Plate 3. Fairfax Court House

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Text and photograph from Gardner's Photographic Sketchbook of the War, Vol. II. Negative by Timothy H. O'Sullivan, text and positive by Alexander Gardner.
The Village of Fairfax Court-House, Virginia, eighteen miles from Washington, was, previous to the rebellion, one of the loveliest of the State. Numbering about three thousand inhabitants, with three large hotels, two fine churches, and a flourishing female institute, the place had become of considerable importance at the time of secession, from which it was the first to suffer. Each of the many commands which occupied the town during the war added to the work of devastation commenced in 1861, and long before peace was announced its comeliness had departed. Its best houses were burned, the churches were converted into hospitals, and then into stables, while the venerable Court-House was stripped of its wood-work, leaving only the naked walls and roof. In 1864, loop-holes were cut through the sides of the building for riflemen and troops stationed in it to repel any attack that might be made by guerillas who constantly hovered in the vicinity. The records kept here were of great historical interest, dating from the early settlement of Virginia, and including many documents in the writing of General Washington. A great number of these were carried off by curiosity hunters in the sacking which took place in September, 1862, and a still greater number were ruthlessly destroyed by the soldiery. Generals McClellan and Hooker each temporarily had their headquarters here when in command of the Army of the Potomac, as did also the lamented Sumner, and other officers of equal rank. The battle-field of Bull Run is ten miles distant, and Chantilly, where the gallant Kearney and Stephens fell, but five miles away.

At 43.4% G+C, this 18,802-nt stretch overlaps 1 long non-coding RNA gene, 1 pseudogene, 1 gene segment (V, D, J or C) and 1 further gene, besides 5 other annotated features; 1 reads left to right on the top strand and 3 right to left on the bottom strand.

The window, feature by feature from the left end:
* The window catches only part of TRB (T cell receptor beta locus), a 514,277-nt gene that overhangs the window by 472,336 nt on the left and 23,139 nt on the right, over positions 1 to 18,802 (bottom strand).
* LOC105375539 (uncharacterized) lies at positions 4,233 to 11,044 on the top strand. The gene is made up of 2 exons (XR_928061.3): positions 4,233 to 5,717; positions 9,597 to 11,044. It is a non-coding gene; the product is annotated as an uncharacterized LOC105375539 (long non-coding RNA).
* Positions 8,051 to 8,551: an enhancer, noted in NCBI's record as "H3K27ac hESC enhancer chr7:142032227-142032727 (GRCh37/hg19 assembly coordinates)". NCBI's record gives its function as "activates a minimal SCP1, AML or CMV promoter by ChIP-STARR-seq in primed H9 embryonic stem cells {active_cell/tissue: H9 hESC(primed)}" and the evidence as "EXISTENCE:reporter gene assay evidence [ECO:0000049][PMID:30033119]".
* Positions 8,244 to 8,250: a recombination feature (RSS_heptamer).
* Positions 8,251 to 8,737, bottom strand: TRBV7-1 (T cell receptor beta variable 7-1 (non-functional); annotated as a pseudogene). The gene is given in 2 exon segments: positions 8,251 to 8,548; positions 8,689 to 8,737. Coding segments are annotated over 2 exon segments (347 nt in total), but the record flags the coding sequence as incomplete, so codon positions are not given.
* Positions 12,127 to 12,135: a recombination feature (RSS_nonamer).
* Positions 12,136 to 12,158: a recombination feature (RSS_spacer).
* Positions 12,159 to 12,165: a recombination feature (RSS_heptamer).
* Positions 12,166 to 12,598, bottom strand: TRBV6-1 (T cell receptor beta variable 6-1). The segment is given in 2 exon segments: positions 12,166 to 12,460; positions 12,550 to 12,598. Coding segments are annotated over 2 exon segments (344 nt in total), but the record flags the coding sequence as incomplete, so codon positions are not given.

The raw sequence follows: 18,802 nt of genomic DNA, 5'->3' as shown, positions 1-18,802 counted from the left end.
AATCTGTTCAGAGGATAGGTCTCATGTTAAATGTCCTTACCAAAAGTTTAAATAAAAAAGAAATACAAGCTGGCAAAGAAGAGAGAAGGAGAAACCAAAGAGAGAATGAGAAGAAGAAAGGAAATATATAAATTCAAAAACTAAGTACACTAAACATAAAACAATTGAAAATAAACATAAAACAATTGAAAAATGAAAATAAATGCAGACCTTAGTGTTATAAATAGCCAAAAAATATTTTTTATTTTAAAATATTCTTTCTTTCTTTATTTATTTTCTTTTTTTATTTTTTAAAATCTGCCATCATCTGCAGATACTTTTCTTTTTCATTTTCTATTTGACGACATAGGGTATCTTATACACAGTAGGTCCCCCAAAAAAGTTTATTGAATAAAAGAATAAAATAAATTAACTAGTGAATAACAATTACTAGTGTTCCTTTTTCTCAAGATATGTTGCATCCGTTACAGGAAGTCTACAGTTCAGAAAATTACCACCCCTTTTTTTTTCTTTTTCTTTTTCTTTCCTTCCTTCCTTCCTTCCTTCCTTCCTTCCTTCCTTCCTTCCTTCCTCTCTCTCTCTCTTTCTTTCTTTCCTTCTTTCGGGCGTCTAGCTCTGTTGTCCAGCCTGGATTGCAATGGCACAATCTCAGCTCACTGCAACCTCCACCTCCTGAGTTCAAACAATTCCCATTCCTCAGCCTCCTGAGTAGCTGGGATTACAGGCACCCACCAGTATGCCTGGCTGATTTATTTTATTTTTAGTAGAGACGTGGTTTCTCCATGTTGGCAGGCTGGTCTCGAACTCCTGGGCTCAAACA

The village is now, however, rapidly recovering from its misfortunes. Shattered houses have been repaired, families are returning to their homes, the Court-House is being put in order for the occupation of the courts, and, under the influence of Northern enterprise, the town promises soon to wear even more beauty than it ever knew before.
Currently not on view
date made
Gardner, Alexander
place made
United States: Virginia, Fairfax
Physical Description
paper (overall material)
overall: 6 3/4 in x 8 15/16 in; 17.145 cm x 22.64842 cm
ID Number
accession number
catalog number
related event
Civil War
See more items in
Culture and the Arts: Photographic History
Gardner's Sketchbook
Government, Politics, and Reform
Engineering, Building, and Architecture
Data Source
National Museum of American History


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